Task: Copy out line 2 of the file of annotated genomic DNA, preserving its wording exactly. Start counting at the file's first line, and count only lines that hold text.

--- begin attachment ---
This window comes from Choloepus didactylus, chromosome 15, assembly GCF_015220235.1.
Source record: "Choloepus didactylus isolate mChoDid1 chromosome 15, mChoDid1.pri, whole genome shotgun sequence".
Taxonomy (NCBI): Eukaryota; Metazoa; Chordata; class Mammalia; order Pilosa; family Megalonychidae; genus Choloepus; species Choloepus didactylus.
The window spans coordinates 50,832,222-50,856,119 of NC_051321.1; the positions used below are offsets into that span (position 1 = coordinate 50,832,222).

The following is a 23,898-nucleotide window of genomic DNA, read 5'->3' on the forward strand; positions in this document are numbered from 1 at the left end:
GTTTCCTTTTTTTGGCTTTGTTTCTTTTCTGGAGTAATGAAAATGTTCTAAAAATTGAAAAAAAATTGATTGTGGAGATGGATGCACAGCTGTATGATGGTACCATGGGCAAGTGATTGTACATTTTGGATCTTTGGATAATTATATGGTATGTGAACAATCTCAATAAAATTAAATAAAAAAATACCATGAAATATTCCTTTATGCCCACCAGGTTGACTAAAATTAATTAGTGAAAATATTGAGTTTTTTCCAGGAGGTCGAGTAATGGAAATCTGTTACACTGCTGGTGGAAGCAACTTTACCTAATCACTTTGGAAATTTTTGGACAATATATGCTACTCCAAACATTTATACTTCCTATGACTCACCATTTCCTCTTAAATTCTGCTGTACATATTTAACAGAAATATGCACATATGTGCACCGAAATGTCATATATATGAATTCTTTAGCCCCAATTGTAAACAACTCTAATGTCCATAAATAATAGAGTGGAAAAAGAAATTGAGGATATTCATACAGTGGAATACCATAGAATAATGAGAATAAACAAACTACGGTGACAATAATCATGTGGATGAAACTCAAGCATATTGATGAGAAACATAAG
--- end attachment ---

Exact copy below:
Source record: "Choloepus didactylus isolate mChoDid1 chromosome 15, mChoDid1.pri, whole genome shotgun sequence".